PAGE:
Philanthropy Northwest

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The "Special Sauce" of Building Community Philanthropy

The "Special Sauce" of Building Community Philanthropy

January 22, 2015

Audrey Haberman, The Giving Practice

Last week I had the pleasure of joining with my colleague Ted Lord to co-lead our sixth biannual Building Community Philanthropy (BCP) convening. Building Community Philanthropy is a learning cohort of community foundations, United Ways and identity funds that are working in partnership with the Bill & Melinda Gates Foundation to alleviate intergenerational poverty through community engagement and philanthropy.

Audrey Haberman leads "offers and requests" at Building Community Philanthropy

Audrey Haberman leads "offers and requests" at Building Community Philanthropy


Together, we have begun to articulate together some of the “special sauce” that has built trust and candor across those working to grow community philanthropy across Washington and in the Portland metro area. Some key ingredients participants have identified include:

Unusual Bedfellows: The BCP community consists of United Ways, community foundations and statewide funding intermediaries like Potlatch and Pride Foundation. Each of the 22 participating groups sends two staff and two board members. The group members say they appreciate the opportunity to learn alongside other similar and different as a way to affirm a strategy or discover new ways of engaging communities.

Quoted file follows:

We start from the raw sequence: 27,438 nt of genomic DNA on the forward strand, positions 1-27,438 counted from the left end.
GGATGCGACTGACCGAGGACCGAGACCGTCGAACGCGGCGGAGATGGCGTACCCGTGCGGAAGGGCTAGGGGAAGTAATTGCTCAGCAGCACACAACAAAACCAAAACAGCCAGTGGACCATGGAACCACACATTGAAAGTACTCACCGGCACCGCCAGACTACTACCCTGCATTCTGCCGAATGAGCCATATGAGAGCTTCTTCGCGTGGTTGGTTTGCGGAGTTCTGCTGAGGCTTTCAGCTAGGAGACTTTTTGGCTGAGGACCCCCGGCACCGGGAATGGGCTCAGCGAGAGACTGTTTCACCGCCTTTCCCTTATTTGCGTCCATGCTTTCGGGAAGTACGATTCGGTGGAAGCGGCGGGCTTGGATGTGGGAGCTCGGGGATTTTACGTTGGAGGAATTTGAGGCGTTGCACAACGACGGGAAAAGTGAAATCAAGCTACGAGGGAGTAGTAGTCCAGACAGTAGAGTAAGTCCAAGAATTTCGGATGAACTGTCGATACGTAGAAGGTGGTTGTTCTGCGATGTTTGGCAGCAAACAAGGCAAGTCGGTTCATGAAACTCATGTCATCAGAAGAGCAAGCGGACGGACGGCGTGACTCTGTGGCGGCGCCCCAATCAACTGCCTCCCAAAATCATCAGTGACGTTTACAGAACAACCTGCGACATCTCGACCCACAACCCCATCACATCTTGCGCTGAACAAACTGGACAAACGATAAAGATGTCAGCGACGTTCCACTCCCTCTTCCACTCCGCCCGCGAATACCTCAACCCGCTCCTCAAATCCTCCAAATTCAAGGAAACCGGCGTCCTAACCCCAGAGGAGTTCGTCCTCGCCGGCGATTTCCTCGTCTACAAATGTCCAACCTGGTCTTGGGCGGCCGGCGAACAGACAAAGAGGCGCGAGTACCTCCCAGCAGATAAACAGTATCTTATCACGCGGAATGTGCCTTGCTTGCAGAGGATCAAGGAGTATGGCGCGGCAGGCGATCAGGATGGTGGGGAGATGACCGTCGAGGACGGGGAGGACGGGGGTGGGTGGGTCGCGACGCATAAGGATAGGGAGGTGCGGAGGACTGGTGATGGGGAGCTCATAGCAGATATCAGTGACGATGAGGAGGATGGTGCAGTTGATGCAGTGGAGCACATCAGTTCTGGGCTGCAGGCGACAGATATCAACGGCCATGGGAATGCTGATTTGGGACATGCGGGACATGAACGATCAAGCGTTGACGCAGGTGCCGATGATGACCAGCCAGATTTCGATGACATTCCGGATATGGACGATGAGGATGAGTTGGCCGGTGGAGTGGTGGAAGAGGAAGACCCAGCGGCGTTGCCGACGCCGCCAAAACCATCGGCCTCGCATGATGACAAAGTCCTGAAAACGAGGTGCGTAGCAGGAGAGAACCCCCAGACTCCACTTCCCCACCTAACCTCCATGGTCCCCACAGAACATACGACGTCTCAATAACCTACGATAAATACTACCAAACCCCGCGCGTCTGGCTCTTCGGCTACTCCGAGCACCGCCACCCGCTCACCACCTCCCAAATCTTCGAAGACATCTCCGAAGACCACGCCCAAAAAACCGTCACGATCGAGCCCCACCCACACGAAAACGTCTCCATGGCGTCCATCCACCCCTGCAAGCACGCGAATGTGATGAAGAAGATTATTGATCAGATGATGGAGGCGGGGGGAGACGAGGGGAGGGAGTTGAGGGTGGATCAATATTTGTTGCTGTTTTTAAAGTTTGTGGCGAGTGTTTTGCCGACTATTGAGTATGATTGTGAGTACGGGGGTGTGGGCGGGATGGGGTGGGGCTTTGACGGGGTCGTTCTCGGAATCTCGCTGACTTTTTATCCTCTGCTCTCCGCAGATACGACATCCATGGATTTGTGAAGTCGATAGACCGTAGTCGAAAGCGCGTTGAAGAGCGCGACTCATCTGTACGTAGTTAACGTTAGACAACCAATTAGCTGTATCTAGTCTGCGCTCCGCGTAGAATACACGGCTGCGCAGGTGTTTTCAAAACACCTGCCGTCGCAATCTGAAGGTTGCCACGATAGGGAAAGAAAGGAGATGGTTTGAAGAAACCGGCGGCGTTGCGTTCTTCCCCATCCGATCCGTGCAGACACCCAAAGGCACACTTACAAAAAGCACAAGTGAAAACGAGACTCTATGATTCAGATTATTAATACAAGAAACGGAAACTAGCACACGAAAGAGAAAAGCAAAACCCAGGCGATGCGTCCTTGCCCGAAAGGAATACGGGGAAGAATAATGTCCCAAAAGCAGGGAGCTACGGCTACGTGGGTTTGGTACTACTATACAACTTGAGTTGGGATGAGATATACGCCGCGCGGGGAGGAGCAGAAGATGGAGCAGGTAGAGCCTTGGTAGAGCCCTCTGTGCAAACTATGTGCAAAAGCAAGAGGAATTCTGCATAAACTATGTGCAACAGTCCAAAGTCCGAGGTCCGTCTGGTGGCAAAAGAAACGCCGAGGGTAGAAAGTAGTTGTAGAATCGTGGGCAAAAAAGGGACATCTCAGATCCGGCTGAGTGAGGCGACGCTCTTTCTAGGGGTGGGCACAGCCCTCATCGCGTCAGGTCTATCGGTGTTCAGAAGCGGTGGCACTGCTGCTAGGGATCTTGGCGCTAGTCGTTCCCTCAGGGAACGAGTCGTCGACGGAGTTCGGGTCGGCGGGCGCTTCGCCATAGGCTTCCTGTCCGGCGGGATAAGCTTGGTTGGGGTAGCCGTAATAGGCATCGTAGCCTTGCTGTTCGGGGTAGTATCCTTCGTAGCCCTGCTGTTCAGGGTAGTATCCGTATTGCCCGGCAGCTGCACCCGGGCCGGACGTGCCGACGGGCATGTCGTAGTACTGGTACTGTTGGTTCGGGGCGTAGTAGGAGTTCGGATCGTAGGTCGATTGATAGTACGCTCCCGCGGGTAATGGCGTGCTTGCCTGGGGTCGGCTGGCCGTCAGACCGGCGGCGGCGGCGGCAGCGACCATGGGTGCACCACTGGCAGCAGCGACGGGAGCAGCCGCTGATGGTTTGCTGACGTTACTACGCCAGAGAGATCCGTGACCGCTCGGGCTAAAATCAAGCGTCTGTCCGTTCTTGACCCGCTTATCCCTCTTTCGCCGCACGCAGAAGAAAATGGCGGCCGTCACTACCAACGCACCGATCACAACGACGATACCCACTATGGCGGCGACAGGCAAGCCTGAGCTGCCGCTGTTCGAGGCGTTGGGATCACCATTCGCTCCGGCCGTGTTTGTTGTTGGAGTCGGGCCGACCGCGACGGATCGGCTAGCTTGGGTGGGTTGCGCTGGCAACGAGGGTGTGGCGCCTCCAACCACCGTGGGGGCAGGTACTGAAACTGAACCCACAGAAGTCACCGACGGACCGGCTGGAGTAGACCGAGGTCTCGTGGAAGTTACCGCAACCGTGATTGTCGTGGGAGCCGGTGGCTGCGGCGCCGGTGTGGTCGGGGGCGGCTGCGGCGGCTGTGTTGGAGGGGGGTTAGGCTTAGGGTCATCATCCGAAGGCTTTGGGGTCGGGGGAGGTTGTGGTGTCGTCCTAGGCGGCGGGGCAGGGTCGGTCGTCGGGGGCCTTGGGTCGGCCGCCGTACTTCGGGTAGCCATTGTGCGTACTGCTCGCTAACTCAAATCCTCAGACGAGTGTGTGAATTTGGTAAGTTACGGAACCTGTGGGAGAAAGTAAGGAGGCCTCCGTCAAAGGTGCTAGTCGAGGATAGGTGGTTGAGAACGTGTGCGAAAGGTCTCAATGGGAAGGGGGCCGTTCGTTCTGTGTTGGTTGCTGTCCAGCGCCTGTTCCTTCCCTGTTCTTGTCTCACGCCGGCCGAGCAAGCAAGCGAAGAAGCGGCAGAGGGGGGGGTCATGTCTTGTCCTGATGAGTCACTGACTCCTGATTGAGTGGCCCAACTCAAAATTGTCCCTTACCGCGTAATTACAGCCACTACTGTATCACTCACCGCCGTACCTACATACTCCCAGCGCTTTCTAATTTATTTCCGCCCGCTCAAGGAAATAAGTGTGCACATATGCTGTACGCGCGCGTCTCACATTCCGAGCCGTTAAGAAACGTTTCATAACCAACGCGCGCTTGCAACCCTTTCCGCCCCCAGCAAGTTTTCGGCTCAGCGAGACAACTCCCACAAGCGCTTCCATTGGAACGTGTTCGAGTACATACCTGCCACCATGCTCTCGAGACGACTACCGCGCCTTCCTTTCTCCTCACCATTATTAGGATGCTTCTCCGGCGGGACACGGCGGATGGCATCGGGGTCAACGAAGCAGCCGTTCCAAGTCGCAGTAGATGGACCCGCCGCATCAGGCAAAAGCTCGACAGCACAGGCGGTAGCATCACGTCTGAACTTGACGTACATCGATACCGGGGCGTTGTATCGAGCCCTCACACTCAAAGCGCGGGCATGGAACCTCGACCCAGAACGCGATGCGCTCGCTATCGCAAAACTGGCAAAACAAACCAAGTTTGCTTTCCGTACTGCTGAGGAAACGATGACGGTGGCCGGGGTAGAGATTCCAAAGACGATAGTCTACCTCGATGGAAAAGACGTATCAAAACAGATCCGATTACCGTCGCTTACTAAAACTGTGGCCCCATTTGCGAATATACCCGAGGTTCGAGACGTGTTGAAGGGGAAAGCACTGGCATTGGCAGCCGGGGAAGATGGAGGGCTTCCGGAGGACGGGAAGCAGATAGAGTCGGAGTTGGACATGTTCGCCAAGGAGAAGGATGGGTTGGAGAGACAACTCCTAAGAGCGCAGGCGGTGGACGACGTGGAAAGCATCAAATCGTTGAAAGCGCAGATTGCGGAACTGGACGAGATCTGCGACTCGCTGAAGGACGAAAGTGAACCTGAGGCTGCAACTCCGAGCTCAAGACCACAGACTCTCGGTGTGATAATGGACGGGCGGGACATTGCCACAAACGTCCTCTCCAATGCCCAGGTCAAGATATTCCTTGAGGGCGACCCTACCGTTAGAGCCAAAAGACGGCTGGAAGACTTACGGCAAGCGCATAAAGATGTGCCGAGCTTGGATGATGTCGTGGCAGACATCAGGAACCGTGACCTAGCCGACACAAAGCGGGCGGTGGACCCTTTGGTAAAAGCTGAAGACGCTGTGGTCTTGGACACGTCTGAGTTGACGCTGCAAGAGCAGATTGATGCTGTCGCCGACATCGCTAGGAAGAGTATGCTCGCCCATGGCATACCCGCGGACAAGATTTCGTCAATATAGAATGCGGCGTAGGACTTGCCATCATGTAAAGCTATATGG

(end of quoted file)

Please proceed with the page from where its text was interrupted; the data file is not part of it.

Let People Talk: We aim for participants to spend at least half of our time together talking to each other in their groups or with other groups. We try and honor a range of learning pathways that don’t (always) involve white papers, talking heads and florescent lighting.

Cohorts Work: We recognize that everyone in the room brings wisdom to share and that often what’s most needed is time to listen and align. Group members shared that by meeting regularly they have found a comfort and trust that allows them to admit challenges and failures and return the next time with new stories of success.

One special moment from this meeting was incorporating a section on offers and requests to encourage follow-on self-organizing and peer mentoring. I spontaneously decided to get folks on their feet. People lined up across the room, then one participant from each organization shared one thing they felt they could offer others in the cohort. Once we reached the end of the line, we reversed the order and had them share something they could use help with. Immediately they began connecting, sharing resources and getting advice – and most importantly, filling the room with energy and knowing laughter grounded in the tangible realization that we often share similar opportunities and dilemmas.

Audrey Haberman is managing director of The Giving Practice, Philanthropy Northwest's consulting team. She can be reached at